Marriage Creates the Ultimate Management Team - MetroFamily Magazine
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Marriage Creates the Ultimate Management Team

by Ann E. Benjamin

Reading Time: 2 minutes 

Infants, babies, toddlers, young children, tweens, teens, young adults….yikes! All those phases cover some challenging, long-term management efforts. Parents, you are officially promoted to upper management!

Each married couple sets the tone, pace, values, attitude, traditions, and problem-solving efforts for their unique family. As part of your family’s management team, I hope you have created a vision, identified your goals, built a strategic plan, done some bench-marking, and outlined your fiscal responsibilities. No, you say? Well, you are not alone. Few of us approach our relationships with the same focus we give to our jobs, but the same skills apply.

My husband and I have had the opportunity to be part of a Marriage Preparation Mentor Team at our church. We’ve found that the process of helping young couples also enriches our marriage. Sometimes after meeting with a couple, we will remark about their youth and the journey ahead of them. We often reflect on our families of origin, personalities, interests, financial perspectives, career plans, lifestyles, values, spirituality, commitments, and energy levels. Sometimes, we are asked if two people (who are so different), can make this relationship called marriage work. Yes! We answer from the voice of many years of experience.

I am thankful to our parents for making their roles as parents a high priority. That helped us have a sense of priority and focus about what we were doing as we negotiated the journey of parenting in our own marriage.

Simply stated, healthy families and healthy marriages solve problems. From managing sick kids in the middle of the night to moving the family to Boston. From who pays for the teen’s car insurance to the location of the family vacation. From who is cooking dinner to managing cancer treatment appointments.

Problem solving may sound easy, but opposite opinions, contrasting experiences, differing perspectives, emotions about the problems, and communication styles factor into the formula and complicate the process. That makes it difficult!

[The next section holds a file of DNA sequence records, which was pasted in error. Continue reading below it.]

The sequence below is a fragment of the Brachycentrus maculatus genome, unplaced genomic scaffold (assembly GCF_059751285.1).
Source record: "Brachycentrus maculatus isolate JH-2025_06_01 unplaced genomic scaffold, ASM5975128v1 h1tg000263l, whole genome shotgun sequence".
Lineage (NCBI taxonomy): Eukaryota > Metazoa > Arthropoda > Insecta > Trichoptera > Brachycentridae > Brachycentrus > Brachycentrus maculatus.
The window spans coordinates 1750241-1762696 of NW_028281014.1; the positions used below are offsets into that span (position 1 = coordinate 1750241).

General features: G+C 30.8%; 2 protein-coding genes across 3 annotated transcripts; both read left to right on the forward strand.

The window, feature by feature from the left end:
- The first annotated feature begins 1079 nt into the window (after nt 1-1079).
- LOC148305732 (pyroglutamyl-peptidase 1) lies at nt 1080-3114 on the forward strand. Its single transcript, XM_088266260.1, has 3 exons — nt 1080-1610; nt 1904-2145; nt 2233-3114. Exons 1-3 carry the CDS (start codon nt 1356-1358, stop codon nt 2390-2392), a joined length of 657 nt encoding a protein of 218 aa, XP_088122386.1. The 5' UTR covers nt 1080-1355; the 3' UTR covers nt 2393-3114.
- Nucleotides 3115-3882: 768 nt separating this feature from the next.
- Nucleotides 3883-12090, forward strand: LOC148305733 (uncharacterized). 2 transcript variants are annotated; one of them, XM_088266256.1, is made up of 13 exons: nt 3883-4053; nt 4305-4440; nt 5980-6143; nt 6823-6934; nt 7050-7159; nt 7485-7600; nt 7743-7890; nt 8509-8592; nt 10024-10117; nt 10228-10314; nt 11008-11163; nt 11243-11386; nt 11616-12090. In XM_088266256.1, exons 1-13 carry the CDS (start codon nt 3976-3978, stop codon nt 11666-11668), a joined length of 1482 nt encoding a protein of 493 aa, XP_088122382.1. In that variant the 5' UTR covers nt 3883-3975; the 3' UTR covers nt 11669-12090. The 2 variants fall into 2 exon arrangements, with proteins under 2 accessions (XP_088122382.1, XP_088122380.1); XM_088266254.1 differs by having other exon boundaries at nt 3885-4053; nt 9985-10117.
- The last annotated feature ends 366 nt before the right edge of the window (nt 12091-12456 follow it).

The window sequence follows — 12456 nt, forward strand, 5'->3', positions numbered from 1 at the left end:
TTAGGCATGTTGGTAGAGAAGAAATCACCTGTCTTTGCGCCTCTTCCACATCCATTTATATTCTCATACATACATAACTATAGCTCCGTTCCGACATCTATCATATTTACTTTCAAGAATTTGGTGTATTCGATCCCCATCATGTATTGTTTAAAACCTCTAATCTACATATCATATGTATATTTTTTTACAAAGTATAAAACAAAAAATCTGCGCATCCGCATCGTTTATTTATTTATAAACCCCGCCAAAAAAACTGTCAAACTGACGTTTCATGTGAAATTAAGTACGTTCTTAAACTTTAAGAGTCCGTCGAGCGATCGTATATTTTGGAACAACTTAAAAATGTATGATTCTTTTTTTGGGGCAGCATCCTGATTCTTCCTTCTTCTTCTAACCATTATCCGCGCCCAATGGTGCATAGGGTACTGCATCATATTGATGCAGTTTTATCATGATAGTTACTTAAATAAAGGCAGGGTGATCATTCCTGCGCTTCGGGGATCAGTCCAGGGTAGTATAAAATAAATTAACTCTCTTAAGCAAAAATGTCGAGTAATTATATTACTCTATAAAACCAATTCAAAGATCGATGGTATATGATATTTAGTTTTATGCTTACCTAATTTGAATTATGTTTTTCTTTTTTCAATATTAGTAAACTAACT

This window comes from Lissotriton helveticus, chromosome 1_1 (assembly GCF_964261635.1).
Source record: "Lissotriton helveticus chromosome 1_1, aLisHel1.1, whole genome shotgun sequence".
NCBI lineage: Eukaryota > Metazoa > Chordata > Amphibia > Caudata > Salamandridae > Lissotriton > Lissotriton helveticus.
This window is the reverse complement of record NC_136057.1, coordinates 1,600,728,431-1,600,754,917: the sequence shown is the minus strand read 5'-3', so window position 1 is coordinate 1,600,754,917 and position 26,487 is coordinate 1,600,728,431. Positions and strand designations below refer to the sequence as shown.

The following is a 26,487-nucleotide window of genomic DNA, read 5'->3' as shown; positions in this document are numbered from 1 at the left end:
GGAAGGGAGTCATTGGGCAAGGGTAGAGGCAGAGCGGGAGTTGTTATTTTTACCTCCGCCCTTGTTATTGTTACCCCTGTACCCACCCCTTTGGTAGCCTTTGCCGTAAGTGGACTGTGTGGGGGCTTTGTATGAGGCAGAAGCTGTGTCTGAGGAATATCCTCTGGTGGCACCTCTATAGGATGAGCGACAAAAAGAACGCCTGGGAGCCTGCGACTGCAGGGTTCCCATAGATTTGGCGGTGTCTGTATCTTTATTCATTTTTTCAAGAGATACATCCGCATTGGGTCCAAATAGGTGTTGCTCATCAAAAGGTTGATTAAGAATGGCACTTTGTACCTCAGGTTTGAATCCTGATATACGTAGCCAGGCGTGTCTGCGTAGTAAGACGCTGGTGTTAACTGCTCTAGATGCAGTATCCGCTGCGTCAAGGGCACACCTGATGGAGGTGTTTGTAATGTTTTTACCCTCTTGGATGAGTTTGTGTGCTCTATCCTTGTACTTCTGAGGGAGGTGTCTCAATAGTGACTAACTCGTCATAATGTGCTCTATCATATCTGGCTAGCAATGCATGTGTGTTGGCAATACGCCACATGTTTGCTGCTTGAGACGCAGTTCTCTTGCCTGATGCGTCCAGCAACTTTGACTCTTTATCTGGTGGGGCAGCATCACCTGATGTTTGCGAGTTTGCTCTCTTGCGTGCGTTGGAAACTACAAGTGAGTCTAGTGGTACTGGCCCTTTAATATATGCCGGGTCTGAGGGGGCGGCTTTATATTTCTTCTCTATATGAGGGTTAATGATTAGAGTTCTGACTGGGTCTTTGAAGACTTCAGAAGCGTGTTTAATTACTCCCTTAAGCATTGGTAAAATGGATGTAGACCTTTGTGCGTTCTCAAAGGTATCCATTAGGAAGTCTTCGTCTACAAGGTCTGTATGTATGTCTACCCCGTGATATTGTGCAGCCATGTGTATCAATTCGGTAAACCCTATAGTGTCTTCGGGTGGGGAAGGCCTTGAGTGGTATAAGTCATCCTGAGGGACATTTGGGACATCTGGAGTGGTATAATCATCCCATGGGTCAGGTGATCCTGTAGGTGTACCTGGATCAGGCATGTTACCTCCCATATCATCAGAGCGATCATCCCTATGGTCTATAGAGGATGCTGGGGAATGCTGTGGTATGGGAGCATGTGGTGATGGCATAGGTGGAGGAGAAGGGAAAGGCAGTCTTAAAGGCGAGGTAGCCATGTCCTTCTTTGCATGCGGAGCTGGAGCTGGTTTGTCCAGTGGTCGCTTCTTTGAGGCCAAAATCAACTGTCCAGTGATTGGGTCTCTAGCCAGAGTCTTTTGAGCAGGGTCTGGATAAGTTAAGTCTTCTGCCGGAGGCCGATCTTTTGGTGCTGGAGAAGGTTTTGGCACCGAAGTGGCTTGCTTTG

What Does it Take for a Marriage to Work?

In their book The Good Marriage, authors Wallerstein and Blakeslee outline the tasks of a good marriage. Those are:

  • Separating from the family of origin (the leave and cleave concept).
  • Building togetherness and creating autonomy (we are a team and we are going buy a motorcycle!).
  • Becoming parents.
  • Coping with crisis (with faith we can get to the other side of the tidal wave).
  • Making a safe place for conflict (you and I disagree on this one and that is OK).
  • Exploring sexual love and intimacy (I love you and you know me like no one else).
  • Sharing laughter and keeping interests alive.
  • Providing emotional nurturance (you have listened and supported me. Thank you!).
  • Preserving a double vision (I see it, you see it, and we see it together).

Which area of your relationship needs improvement? It might be time to call a meeting wherein each of you must communicate your thoughts and feelings. Respect your partner’s vulnerabilities and quirks. And be patient. Trying to manage challenges with mutual respect, patience, and understanding will support the foundation of your “ultimate management team.”

Ann E Benjamin, MEd, is a Licensed Professional Counselor and a Licensed Marriage and Family Therapist in private practice in the Offices of Dr. Paul Tobin and Ann Benjamin. She is also associated with the College of Executive Coaching and is always trying to create and locate some fun. Ann may be reached at 405-340-4321.

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